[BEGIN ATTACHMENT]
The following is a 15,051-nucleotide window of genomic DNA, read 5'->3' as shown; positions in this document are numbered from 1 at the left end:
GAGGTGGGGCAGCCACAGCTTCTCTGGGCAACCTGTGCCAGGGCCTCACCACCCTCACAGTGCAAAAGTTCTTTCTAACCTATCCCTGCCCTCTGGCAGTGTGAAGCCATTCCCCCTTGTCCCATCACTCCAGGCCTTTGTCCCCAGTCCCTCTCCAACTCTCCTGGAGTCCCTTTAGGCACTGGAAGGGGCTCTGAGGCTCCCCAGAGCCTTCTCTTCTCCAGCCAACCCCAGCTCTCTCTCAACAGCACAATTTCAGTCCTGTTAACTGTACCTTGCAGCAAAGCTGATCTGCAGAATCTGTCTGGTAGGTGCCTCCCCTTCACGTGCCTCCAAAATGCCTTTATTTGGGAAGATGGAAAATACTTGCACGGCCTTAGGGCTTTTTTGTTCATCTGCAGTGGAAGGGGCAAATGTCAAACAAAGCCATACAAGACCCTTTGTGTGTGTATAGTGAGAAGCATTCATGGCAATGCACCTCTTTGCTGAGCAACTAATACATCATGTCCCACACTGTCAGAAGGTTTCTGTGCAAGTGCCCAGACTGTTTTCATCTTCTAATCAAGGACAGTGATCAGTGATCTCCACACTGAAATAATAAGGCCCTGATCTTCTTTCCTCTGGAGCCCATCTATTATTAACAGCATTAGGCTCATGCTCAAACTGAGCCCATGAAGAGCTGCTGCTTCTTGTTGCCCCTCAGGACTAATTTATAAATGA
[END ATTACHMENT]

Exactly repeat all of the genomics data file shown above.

The following is a 15,051-nucleotide window of genomic DNA, read 5'->3' as shown; positions in this document are numbered from 1 at the left end:
GAGGTGGGGCAGCCACAGCTTCTCTGGGCAACCTGTGCCAGGGCCTCACCACCCTCACAGTGCAAAAGTTCTTTCTAACCTATCCCTGCCCTCTGGCAGTGTGAAGCCATTCCCCCTTGTCCCATCACTCCAGGCCTTTGTCCCCAGTCCCTCTCCAACTCTCCTGGAGTCCCTTTAGGCACTGGAAGGGGCTCTGAGGCTCCCCAGAGCCTTCTCTTCTCCAGCCAACCCCAGCTCTCTCTCAACAGCACAATTTCAGTCCTGTTAACTGTACCTTGCAGCAAAGCTGATCTGCAGAATCTGTCTGGTAGGTGCCTCCCCTTCACGTGCCTCCAAAATGCCTTTATTTGGGAAGATGGAAAATACTTGCACGGCCTTAGGGCTTTTTTGTTCATCTGCAGTGGAAGGGGCAAATGTCAAACAAAGCCATACAAGACCCTTTGTGTGTGTATAGTGAGAAGCATTCATGGCAATGCACCTCTTTGCTGAGCAACTAATACATCATGTCCCACACTGTCAGAAGGTTTCTGTGCAAGTGCCCAGACTGTTTTCATCTTCTAATCAAGGACAGTGATCAGTGATCTCCACACTGAAATAATAAGGCCCTGATCTTCTTTCCTCTGGAGCCCATCTATTATTAACAGCATTAGGCTCATGCTCAAACTGAGCCCATGAAGAGCTGCTGCTTCTTGTTGCCCCTCAGGACTAATTTATAAATGA